A combination of factors usually derails big data implementations. Problems and failures occur due to factors including strategy, people, culture, capacities, inattention to analytics details or the nuances of implemented tools, all exacerbated by the rapid advancement of the digital economy.
Ahead of the Gartner Business Intelligence, Analytics and Information Management Summit in Sydney in February, Gartner research director Svetlana Sicular said that faced with overwhelming choices and new challenges, technical professionals often become distracted from the fundamental priorities — finding the right problems for big data solutions, questioning the data and understanding the nuances of the analytical models that are applied to big data.
“To succeed, you must develop a viable strategy to deliver business value from a big data initiative,” said Ms. Sicular. “Then map out and acquire or develop the missing and specialized skills that are needed. Once strategy and skill priorities are addressed, then you can move on to big data analytics.”
Learning from the pitfalls faced by others
We often hear of big data success stories, but some of the most revealing information that can help planners of big data analytics is information about failures. One of the most common failures involves setting overly optimistic expectations when a skilled team is not in place to deliver.
The CEO of a retail chain recognized that to stay competitive, his company needed a recommendation engine, like Amazon’s famous “Customers who bought this item also bought …” feature. The retailer had never undertaken any big data projects before, but executives promised the CEO that an engine would be operational within six months.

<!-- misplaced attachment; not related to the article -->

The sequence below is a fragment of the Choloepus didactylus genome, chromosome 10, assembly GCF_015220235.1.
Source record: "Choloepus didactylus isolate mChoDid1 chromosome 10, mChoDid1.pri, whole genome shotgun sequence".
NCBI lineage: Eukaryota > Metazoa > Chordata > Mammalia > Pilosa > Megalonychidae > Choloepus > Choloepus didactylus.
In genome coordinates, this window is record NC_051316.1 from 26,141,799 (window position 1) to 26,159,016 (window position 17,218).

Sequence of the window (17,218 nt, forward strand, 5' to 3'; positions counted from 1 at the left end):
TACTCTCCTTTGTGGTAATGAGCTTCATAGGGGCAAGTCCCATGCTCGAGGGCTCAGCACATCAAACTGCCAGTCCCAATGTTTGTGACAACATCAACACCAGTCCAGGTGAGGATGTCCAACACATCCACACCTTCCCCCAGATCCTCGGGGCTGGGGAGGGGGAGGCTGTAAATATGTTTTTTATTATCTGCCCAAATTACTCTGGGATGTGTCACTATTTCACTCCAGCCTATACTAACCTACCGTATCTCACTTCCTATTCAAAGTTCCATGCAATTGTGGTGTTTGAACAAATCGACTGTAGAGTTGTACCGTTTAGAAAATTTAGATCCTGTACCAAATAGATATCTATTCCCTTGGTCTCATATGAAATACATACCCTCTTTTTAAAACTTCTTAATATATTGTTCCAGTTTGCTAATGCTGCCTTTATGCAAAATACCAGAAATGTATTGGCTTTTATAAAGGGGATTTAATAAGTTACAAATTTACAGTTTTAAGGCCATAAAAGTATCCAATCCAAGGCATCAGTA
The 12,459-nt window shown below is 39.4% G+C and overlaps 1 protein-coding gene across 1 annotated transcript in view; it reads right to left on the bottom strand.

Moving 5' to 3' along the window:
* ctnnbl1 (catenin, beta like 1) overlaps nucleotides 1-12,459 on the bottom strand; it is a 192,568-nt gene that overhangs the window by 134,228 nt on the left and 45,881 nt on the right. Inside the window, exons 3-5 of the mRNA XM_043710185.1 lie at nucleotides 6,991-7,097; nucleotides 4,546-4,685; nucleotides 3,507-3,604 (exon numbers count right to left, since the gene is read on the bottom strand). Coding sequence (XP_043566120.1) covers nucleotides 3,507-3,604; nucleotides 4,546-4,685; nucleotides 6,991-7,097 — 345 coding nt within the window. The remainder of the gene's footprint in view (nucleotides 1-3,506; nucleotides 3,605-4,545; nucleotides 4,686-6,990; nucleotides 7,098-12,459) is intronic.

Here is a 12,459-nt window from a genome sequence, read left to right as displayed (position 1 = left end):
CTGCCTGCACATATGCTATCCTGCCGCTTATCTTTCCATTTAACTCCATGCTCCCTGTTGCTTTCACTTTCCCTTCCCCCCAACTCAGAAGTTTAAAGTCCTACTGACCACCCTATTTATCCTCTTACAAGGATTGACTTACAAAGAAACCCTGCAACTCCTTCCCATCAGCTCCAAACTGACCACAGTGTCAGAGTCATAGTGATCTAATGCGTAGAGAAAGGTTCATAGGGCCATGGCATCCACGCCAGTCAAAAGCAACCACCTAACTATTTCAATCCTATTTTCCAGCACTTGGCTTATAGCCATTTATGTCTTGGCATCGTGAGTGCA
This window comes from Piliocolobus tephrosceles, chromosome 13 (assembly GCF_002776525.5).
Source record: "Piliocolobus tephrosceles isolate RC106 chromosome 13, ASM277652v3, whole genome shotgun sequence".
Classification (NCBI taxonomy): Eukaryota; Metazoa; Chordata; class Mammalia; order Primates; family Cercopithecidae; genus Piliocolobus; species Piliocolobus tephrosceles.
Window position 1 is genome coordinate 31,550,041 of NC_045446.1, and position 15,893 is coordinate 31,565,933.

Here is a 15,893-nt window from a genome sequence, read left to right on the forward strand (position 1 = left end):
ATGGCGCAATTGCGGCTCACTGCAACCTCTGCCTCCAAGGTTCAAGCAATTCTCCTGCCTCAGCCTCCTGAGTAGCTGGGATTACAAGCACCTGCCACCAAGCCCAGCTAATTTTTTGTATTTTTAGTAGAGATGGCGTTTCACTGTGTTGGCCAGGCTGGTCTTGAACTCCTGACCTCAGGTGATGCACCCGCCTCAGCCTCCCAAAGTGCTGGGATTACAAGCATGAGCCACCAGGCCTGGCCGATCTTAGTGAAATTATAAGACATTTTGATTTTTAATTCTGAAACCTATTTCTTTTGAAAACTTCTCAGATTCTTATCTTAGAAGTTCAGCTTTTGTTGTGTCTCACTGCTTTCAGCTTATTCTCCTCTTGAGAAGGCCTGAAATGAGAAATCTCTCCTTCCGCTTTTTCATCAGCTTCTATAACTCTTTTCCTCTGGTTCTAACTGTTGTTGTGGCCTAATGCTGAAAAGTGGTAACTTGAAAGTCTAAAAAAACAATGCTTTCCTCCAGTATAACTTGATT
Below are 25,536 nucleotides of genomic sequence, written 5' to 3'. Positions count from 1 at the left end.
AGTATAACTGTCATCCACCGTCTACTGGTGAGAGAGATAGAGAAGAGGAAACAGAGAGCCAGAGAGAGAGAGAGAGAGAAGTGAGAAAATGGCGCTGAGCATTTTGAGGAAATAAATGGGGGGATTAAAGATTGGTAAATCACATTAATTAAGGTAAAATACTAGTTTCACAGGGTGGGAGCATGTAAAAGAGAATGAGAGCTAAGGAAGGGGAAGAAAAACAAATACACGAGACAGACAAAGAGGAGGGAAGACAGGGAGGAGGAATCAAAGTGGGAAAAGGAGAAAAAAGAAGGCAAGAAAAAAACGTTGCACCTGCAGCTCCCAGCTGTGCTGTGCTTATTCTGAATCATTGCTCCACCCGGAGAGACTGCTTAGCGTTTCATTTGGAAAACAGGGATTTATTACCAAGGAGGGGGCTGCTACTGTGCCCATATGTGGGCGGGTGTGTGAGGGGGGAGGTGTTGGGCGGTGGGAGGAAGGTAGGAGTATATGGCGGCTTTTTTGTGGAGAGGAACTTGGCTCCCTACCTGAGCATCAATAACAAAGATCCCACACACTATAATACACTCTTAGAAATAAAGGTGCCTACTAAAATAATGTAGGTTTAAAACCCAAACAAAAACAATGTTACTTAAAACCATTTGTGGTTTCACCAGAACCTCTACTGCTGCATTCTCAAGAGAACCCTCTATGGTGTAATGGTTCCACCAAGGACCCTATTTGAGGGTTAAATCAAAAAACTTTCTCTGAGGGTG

IT worked hard to implement a collaborative-filtering algorithm that usually powers a recommendation engine, but struggled with the data sparsity and scale of huge datasets of purchased items and customer browsing history, as well as the available inventory that was constantly changing, which required further learning and additional skills.
Once strategy and skill priorities are addressed, then you can move on to big data analytics.
To meet the deadline, the team created a fake recommendation engine with bed sheets as the recommended product, regardless of what was being purchased. While there weren’t any actual analytics behind it, it produced a significant sales lift. It then took two years from the CEO directive before they actually developed an effective engine. In that time, they had added behavioral experts, specialists in operations research and engineers into the team to stabilize the company’s big data infrastructure.
This demonstrates that a key success factor for implementing big data analytics is the organisation’s ability to build, grow and sustain a multi-disciplinary team with the expertise needed to address identified business problems.
Organisations should also allow ample time to deliver meaningful results. Alternatively, they may consider buying a commercial recommendation engine. In this case, the strategy should include a decision on build versus buy.